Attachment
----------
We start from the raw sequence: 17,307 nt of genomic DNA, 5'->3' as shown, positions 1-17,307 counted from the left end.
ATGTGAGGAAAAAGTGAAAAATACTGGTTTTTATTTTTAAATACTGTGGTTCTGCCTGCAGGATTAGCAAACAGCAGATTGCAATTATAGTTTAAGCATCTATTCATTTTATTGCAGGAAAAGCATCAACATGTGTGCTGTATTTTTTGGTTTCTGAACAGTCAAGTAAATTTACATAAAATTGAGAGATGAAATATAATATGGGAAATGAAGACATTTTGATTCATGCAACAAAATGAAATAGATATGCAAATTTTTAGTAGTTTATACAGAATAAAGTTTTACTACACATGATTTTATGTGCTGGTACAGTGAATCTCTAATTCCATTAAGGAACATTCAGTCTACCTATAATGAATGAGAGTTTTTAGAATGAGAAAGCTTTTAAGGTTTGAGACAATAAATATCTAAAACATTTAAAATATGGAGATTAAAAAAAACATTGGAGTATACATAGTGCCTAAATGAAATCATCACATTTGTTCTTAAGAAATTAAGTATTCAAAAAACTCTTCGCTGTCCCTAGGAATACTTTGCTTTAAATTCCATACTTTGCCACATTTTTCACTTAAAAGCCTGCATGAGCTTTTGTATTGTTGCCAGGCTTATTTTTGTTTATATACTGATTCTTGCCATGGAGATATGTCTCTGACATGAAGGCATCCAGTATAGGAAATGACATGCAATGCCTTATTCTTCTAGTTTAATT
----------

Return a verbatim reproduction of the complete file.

We start from the raw sequence: 17,307 nt of genomic DNA, 5'->3' as shown, positions 1-17,307 counted from the left end.
ATGTGAGGAAAAAGTGAAAAATACTGGTTTTTATTTTTAAATACTGTGGTTCTGCCTGCAGGATTAGCAAACAGCAGATTGCAATTATAGTTTAAGCATCTATTCATTTTATTGCAGGAAAAGCATCAACATGTGTGCTGTATTTTTTGGTTTCTGAACAGTCAAGTAAATTTACATAAAATTGAGAGATGAAATATAATATGGGAAATGAAGACATTTTGATTCATGCAACAAAATGAAATAGATATGCAAATTTTTAGTAGTTTATACAGAATAAAGTTTTACTACACATGATTTTATGTGCTGGTACAGTGAATCTCTAATTCCATTAAGGAACATTCAGTCTACCTATAATGAATGAGAGTTTTTAGAATGAGAAAGCTTTTAAGGTTTGAGACAATAAATATCTAAAACATTTAAAATATGGAGATTAAAAAAAACATTGGAGTATACATAGTGCCTAAATGAAATCATCACATTTGTTCTTAAGAAATTAAGTATTCAAAAAACTCTTCGCTGTCCCTAGGAATACTTTGCTTTAAATTCCATACTTTGCCACATTTTTCACTTAAAAGCCTGCATGAGCTTTTGTATTGTTGCCAGGCTTATTTTTGTTTATATACTGATTCTTGCCATGGAGATATGTCTCTGACATGAAGGCATCCAGTATAGGAAATGACATGCAATGCCTTATTCTTCTAGTTTAATT